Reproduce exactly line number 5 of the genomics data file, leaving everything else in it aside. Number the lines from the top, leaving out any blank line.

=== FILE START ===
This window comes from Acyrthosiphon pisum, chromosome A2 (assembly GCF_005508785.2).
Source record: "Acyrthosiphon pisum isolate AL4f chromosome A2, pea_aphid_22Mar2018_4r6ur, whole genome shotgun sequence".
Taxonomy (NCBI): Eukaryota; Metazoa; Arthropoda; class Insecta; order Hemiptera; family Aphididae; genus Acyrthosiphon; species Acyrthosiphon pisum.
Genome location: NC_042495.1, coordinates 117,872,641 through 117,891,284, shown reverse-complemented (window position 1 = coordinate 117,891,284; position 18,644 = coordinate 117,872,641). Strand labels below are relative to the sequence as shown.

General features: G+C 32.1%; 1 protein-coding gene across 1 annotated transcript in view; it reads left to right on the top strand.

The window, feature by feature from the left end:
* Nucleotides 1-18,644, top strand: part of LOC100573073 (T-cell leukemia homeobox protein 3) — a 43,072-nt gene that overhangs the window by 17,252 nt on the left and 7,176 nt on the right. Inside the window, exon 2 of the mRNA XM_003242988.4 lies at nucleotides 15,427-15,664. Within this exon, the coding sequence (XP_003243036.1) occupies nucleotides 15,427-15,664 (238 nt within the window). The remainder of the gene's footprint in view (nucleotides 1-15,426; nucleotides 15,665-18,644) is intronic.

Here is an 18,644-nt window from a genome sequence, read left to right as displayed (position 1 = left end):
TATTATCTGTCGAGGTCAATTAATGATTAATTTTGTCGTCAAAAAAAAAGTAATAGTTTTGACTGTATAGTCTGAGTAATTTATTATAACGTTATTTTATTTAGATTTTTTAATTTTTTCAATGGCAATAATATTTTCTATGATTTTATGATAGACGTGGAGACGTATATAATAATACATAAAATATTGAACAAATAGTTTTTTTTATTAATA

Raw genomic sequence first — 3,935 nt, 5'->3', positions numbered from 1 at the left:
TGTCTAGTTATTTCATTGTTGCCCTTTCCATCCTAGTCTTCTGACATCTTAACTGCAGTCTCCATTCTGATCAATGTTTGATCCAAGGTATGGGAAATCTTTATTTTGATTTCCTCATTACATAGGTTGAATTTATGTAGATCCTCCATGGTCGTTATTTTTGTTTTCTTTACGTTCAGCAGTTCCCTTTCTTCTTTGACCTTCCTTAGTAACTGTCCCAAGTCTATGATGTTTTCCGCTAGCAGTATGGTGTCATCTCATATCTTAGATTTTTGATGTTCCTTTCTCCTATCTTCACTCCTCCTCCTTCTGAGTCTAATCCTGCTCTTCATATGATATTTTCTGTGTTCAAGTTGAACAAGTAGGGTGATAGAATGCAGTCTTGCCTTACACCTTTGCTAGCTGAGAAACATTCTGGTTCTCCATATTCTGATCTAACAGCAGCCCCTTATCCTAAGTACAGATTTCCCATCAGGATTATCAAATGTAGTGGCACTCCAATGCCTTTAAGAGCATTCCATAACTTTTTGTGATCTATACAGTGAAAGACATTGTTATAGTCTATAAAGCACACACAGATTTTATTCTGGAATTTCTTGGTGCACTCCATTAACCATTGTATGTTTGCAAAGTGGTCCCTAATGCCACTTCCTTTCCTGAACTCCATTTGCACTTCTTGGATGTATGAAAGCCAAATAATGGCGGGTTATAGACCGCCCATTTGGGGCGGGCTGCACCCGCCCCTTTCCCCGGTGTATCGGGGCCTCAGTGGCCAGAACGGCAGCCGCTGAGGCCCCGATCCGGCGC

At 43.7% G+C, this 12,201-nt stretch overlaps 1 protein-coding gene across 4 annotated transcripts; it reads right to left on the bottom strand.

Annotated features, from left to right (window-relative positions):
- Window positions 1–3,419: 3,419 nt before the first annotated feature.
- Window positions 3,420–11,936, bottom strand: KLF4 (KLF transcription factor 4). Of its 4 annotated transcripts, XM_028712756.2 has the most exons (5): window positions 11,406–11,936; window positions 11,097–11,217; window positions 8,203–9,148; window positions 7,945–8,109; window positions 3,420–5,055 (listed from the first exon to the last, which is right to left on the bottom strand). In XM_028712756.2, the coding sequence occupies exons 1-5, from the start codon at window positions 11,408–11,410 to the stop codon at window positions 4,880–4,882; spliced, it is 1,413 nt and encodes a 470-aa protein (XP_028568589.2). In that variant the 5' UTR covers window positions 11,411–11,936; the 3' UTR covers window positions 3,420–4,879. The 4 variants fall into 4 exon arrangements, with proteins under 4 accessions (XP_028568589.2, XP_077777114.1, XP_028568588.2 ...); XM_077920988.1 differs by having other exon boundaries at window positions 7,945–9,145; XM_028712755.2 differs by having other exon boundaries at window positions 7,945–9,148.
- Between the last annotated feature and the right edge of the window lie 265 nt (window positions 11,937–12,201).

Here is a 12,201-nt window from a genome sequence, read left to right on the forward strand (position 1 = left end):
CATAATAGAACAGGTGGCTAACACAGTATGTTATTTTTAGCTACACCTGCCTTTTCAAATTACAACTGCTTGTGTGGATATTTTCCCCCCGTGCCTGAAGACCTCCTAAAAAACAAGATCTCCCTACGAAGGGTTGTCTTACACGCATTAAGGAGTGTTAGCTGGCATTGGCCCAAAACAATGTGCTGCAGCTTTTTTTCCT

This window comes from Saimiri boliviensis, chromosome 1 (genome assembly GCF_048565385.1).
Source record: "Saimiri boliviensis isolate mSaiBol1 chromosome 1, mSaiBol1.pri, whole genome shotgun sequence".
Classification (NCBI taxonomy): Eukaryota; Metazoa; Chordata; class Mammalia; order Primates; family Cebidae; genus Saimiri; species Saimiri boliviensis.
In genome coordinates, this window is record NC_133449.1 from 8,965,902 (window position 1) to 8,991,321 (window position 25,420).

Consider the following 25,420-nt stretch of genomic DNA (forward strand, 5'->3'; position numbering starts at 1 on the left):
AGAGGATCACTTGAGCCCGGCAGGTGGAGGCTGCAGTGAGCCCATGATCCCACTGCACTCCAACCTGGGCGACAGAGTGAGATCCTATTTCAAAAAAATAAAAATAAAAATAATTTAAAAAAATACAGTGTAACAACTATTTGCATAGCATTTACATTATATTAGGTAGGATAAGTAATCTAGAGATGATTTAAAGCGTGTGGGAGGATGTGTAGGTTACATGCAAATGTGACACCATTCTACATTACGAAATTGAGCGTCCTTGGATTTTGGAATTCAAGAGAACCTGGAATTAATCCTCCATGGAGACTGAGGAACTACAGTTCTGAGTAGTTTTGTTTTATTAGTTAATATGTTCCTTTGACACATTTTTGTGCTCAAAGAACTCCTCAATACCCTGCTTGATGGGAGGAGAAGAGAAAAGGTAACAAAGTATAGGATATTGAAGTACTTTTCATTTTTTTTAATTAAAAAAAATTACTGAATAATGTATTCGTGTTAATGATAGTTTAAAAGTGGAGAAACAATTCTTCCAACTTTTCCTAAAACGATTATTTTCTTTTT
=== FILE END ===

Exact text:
General features: G+C 32.1%; 1 protein-coding gene across 1 annotated transcript in view; it reads left to right on the top strand.